2pm Brockwell Room, Conway Hall, Saturday 24th August. WC1R 4RL.
A very quick post to say this weekend I’m giving a talk as part of London skepicamp focusing on the evidence side of UX. I’ll be talking about why systems designed without talking to users often fail and the good and bad of user research.
My talk will be one of many around general skeptic type stuff - which ranges across a number of topics related to evidence based thinking. None of the others will be UX related as this is not a UX event. The skeptic movement does draw a lot of technical minded people, so I’m expecting a bit of banter in the Q & A section.
My talk is at 2pm in The Brockwell Room. (just after lunch - I love a challenge)
Saturday the 24th of August. starts at 9.30pm Tickets £5.
Conway Hall 25 Red Lion Square, London, Greater London, WC1R 4RL
Full details: http://skepticamp.co.uk/
Lean Lean UX
Lean UX is not totally new, but it helping refocus user experience, although not without it’s problems. Here is my take on good and bad of Lean UX as the version in Jeff Gothelf and Josh Seiden’s Lean UX Book (amazon).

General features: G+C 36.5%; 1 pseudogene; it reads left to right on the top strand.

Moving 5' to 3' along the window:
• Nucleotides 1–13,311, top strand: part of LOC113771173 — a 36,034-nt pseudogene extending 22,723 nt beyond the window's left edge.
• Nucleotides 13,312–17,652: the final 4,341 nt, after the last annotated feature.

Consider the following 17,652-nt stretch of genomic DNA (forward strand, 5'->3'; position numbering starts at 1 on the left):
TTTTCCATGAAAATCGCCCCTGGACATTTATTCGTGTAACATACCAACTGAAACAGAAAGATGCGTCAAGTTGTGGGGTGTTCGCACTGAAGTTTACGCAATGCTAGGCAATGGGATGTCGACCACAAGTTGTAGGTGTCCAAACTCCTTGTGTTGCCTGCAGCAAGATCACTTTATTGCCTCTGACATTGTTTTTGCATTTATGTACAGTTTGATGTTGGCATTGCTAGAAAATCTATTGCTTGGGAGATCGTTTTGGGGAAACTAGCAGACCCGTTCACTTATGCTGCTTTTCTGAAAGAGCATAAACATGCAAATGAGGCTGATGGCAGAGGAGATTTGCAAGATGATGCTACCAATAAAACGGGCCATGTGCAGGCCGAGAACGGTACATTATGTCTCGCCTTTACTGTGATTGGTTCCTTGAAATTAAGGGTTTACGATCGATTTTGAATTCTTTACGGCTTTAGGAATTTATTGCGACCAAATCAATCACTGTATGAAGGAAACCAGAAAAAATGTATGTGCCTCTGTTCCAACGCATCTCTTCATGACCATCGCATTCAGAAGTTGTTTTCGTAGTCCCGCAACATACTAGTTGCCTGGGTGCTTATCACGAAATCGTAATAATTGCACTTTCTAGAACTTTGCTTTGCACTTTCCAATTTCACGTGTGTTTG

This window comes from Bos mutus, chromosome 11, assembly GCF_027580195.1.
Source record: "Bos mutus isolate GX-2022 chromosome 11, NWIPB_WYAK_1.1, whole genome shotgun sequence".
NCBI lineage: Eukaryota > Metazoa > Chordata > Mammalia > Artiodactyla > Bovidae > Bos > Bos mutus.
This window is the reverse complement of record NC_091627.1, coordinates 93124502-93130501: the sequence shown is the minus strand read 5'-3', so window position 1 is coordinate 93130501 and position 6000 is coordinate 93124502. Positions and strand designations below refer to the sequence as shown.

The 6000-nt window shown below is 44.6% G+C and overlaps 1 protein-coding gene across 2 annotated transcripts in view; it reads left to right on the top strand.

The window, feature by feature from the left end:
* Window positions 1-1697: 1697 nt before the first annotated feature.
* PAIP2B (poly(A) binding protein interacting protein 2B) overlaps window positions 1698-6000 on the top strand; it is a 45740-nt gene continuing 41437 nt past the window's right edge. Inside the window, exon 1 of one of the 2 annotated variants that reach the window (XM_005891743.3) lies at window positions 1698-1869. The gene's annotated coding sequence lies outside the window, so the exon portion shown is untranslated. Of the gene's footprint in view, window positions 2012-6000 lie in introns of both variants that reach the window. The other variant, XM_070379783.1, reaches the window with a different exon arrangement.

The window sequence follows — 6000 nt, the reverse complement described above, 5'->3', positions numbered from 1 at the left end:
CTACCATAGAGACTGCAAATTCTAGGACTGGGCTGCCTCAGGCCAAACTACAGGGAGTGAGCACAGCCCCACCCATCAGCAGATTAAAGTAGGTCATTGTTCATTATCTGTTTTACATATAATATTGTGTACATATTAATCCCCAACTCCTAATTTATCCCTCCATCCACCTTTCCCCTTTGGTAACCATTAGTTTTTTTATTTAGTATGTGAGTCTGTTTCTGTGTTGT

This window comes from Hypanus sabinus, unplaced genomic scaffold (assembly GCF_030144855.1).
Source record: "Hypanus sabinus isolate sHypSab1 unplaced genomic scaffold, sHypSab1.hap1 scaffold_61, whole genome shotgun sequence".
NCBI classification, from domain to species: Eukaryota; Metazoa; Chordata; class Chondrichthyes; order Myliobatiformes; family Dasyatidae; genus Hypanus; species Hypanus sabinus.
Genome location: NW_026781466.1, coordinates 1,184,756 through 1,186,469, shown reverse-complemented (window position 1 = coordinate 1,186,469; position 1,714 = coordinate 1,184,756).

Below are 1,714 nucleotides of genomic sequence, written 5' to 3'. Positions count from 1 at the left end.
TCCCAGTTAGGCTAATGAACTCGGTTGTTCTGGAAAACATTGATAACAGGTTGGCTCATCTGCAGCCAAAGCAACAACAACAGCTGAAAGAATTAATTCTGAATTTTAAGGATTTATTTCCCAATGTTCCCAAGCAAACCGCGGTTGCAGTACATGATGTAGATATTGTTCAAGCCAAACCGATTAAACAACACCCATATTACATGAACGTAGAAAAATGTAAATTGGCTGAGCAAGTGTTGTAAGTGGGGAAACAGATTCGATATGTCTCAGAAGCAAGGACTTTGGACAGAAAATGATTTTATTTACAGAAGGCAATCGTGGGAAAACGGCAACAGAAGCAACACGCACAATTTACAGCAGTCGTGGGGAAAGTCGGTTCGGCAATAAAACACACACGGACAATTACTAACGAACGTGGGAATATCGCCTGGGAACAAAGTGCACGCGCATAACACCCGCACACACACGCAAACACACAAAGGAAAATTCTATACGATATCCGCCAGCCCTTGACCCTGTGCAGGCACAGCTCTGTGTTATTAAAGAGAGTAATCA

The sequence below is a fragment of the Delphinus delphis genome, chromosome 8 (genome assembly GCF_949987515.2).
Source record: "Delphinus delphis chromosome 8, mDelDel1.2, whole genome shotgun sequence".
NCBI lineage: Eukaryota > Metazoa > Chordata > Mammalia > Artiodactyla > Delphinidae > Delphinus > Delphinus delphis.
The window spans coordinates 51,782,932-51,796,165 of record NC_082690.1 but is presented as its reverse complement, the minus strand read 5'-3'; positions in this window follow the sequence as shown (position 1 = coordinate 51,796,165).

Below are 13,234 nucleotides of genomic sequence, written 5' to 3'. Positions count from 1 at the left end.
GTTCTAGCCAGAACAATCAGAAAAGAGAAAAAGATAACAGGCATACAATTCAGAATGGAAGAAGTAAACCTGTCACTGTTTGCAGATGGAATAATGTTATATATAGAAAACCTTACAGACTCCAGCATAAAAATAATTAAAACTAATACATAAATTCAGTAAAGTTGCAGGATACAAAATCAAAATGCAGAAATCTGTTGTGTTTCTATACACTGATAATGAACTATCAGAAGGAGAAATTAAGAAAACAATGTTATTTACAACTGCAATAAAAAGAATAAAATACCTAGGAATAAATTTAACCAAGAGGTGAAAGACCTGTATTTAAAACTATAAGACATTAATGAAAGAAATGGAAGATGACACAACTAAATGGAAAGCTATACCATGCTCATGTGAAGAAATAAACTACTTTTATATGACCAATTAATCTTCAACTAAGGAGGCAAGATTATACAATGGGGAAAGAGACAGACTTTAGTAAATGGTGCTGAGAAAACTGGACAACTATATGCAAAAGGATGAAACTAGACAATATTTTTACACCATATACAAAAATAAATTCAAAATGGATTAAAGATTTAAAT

The Good Stuff.
- Not delivery focused - it focuses on getting the right level of deliverable, even if it’s just a whiteboard sketch. Less quarter of a million pound powerpoint presentations (I’ve been there).
- It’s quick - no need to get everything ‘right’ first time. Solutions evolve. *Iteration leads to a lot of ideas being tried out and keeps a heartbeat to a project. There is always something to discuss and talk about.
- It encourages all team members to validate work with end users as much as possible.
This may sound like heresy but UCD is not always the best approach. My preferred approach is more Activity-Centred Design (as I have just discovered other folks call it). Here’s an interesting article on this.
“Must be a ninja in Illustrator and jQuery.”